The world’s first wearable technology may have been the abacus ring. From China’s 17th Century Qing Dynasty, the tiny portable calculator was operated with the point of a pin. Of course, there was no electronic component. But it was technological, and it was wearable.
The rise of wearable devices
Only a few short years ago, researchers were not sure if fitness monitors were suitable for kids. The University of California recruited 24 children in the 7- to 10-year age range and tried out three different fitness trackers on them. The scholars were interested in both the quantity of actions, such as the number of steps taken in a day, and the quality or intensity of those actions.
Most popular with the kids, for reasons that did not necessarily square with the researchers’ agenda, was a waterproof monitor worn on the wrist and able to differentiate between five different exercise intensity zones. It even measured sleep duration.
Meanwhile, other researchers from Iowa State University called on child subjects to compare the merits of seven different fitness trackers. In measuring energy expenditure, all were found to be accurate within 10%. At the time, scientists were very interested in working with the video game industry to create “reward-incentivized games” that would encourage exercise.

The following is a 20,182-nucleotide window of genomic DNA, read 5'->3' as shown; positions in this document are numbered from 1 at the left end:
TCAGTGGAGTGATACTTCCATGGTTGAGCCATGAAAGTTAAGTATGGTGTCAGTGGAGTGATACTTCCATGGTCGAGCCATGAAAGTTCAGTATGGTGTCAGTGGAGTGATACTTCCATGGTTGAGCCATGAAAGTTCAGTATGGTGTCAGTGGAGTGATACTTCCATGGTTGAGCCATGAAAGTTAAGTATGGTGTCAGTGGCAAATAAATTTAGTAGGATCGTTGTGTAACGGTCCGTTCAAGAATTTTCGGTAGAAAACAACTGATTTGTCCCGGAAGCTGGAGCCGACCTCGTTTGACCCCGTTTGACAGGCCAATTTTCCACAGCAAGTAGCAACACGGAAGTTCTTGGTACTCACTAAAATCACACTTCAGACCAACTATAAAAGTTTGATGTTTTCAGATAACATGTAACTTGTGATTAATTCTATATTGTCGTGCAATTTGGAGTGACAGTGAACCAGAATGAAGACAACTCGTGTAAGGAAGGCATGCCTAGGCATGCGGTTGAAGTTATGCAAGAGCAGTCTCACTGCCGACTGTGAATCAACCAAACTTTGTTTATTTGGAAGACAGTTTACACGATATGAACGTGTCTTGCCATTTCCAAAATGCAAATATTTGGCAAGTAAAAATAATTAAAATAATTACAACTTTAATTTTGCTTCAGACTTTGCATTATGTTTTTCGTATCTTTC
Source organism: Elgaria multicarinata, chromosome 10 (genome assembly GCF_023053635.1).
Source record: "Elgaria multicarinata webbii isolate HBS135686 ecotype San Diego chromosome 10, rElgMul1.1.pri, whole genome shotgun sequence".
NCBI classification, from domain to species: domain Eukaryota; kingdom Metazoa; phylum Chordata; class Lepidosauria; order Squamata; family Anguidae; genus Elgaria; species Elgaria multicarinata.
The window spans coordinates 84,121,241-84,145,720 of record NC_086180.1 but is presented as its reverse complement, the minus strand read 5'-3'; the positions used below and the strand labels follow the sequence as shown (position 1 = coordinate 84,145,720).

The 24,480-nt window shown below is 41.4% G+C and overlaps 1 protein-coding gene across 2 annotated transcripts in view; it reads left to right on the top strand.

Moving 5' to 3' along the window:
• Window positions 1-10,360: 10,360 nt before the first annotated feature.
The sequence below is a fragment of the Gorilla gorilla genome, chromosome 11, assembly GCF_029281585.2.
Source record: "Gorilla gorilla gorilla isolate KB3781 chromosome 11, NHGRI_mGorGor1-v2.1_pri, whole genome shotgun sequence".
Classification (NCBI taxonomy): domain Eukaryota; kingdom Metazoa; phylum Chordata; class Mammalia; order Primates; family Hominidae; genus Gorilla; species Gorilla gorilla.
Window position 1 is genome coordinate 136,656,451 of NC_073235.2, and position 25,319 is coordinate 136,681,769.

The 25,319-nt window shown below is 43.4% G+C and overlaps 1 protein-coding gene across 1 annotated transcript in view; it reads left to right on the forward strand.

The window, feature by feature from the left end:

A good idea?
A Clemson University team learned that people who keep food journals are more adept weight losers and are more successful at maintaining their losses. So they invented the Bite Counter, a wearable instrument designed to measure the number of bites taken, by keeping track of how many times the wrist is rolled in the fork-to-mouth motion.
The scientists estimated that 100 bites per day should lead to weight loss. However, that seems a rather reckless pronouncement, because you never know when someone will come along and interpret that guidance as an endorsement of the 100-bites-of-chocolate-covered-bacon diet.
Psychology professor and co-inventor Eric Muth told the press:
Food trackers allow individuals to record their behavior during mealtimes and can help users pay more attention to environmental factors — such as portion size and the size of one’s plate — that tend to cause overeating.
Around the same time, Spanish biomedical researchers, specifically aiming to combat childhood obesity, invented a shirt equipped with sensors that measure heart and lung activity in real time, and wirelessly transmit the date to a central location. The shirt is described as both comfortable and lightweight, but why was a need for this item felt? Here’s how it was explained:
Today the control of cardio-respiratory function is done through calorimeters, which measure a person’s energy expenditure. Patients have to carry these devices a specified time; however, they have the disadvantage that their usage can be uncomfortable. Furthermore, patient’s lack of discipline in their use can result in unreliable collected results.
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Source: “Image Of The Day: 300-Year-Old Chinese Abacus Ring From The Qing Dynasty,” AncientPages.com, 09/12/15
Source: “Fitness Trackers For Kids: Could They Monitor Eating Habits, Fight Childhood Obesity?,” MedicalDaily.com, 05/24/14
Source: “Wearable Tech Takes on Weight Loss With a Bite Tracker,” Yahoo.com, 08/11/14
Source: “Specialists Design Shirts to Combat Childhood Obesity,” CarlosSlim.org, 09/28/14
Photo credit: Pitel on Visualhunt/CC BY-SA